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October 07, 1927 - Image 6

Resource type:
Text
Publication:
The Michigan Daily, 1927-10-07

Disclaimer: Computer generated plain text may have errors. Read more about this.

THE MICHIGAN DAILY

KEES

1:o

ROUT

DRIDGE

TO

WIN

AGAIN,

6.

no

NEW YORK CAPTURES,
SECOND SERIES GAMF
Pipgras Yields Only Six Seattercd
Hits, Allowing .No Two Together
In Any Inihg
RUTH GOESHITTLESS
(Special to The Daily)
PITTSBURGH, Oct. 6.-That heavy
artillery of the New York Yankees
which was perceptibly silenced in
yesterday's game, belched forth its
fury here today at Forbes field, and
the American league entry in the 1927
classic assaulted three Pittsburgh
pitchers to win a decisive victory over
the Pirates, 6 to 2, in the second game
of the series.
The Yankees knocked the offerings
of Aldridge, Cvengros, and Dawson,
the three Pirate hurlers, for a total
of 11 solid blows. Mark Koenig, sen-
sational New York shortstop, led the
slaughter of the trio of rival pitchers'
with three singles, while Meusel and
Lazzeri each secured two hits to press
Koenig for the flatting. honors of the
day. Ruth went hitless in three times
at bat.

RUTH SCORES FIRST SERIES RUN ON GEHRIG'S HIT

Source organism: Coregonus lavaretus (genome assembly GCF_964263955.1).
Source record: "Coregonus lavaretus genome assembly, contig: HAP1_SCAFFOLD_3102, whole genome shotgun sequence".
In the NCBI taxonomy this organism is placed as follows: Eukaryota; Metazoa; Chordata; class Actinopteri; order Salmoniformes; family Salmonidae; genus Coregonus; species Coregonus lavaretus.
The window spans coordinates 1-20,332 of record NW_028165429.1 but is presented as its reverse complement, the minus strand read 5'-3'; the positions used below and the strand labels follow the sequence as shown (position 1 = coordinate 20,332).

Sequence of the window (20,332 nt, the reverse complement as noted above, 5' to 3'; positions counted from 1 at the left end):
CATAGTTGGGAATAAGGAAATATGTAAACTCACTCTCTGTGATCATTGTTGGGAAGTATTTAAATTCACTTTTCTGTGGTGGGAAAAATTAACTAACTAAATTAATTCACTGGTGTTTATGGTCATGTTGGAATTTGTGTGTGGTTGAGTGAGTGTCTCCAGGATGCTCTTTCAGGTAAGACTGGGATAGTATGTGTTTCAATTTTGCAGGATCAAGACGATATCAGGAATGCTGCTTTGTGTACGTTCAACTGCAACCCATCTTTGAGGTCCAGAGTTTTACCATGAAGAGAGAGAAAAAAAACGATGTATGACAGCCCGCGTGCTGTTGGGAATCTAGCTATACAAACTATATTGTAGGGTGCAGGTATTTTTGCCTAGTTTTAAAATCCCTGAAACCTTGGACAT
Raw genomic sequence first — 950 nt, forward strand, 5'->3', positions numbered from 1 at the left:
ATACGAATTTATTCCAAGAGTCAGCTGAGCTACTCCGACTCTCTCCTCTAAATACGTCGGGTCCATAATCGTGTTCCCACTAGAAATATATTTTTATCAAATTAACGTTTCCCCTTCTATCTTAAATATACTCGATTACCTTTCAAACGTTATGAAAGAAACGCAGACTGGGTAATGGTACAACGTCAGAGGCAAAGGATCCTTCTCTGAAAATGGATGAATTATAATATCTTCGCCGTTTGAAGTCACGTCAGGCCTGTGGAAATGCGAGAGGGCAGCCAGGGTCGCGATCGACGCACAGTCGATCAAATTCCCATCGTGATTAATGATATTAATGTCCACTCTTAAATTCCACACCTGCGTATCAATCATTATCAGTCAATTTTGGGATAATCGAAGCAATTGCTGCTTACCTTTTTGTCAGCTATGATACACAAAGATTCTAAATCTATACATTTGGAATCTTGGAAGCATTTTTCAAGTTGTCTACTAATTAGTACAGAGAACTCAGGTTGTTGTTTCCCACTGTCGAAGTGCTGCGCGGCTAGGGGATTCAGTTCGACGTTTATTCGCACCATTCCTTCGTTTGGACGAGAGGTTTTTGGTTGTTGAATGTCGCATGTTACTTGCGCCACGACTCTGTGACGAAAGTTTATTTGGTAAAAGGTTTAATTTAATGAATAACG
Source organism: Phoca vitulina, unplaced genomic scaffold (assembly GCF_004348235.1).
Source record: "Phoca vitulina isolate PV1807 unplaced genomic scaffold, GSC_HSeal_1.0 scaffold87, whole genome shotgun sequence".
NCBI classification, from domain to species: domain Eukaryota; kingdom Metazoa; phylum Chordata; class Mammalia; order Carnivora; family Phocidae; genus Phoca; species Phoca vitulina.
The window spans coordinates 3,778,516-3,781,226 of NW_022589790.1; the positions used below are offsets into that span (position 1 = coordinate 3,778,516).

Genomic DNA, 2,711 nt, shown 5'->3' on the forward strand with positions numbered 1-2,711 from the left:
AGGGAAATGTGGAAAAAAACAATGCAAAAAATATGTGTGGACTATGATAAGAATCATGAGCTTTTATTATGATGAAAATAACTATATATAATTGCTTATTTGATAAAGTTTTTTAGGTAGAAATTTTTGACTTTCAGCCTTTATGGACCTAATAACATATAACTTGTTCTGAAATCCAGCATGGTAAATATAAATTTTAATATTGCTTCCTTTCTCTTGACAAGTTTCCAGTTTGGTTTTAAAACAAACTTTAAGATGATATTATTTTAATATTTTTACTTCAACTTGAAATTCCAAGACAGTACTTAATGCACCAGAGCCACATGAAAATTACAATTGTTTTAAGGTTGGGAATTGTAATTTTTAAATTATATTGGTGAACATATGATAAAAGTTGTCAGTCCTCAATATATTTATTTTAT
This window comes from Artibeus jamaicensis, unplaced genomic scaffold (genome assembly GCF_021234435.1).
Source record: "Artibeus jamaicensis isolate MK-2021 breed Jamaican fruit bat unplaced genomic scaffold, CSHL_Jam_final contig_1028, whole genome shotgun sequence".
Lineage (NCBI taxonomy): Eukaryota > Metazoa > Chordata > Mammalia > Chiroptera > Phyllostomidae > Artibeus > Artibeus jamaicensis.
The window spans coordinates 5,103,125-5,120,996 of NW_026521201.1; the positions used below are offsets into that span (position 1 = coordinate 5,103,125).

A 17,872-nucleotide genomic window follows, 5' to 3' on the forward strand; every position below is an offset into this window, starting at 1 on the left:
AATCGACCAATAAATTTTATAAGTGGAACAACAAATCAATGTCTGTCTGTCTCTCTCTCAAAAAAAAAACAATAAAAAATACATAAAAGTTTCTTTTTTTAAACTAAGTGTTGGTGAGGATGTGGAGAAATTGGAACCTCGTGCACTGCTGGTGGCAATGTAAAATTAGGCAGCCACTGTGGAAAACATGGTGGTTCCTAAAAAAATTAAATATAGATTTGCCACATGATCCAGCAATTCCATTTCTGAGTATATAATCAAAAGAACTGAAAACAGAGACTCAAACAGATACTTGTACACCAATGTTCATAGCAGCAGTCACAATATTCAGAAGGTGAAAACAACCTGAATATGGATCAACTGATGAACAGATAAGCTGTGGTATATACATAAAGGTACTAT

EVERY ONE BLOCKSAT STILL YANKING CUNNOR AND BERGEUN
ARSITY GRID SESSION REACH FINALSIN GOF
~H0 l 1 . r,

lost Smiles As Ile Watches What
CealsRest 42 Boys .Miclian
hs kl' (r Assejiied

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4
V

Aldridge Weakens In Third
Aldridge started on the mound for
Pittsburgh and blanked the Yanks for
the first two innings, but the opposingC
batters solved his delivery in the
third for a quartet of blows whichj
produced three runs and gave them
the lead.
With the bases congested with Yan-
kee runners in the eighth, Cvengres
was sent in to replace Aldridge on the
hilltop. Dawson, the third Pirate
pitcher in the contest, went into the
box at the beginning of the ninth.
Pipgras twirled masterfully for the
Yanks today, holding the Buccaneers
to six 'bingles, all well scattered.
Pirates Score First
The Pirates started out much in the
same fashion as yesterday by pushing
a run across in their half of the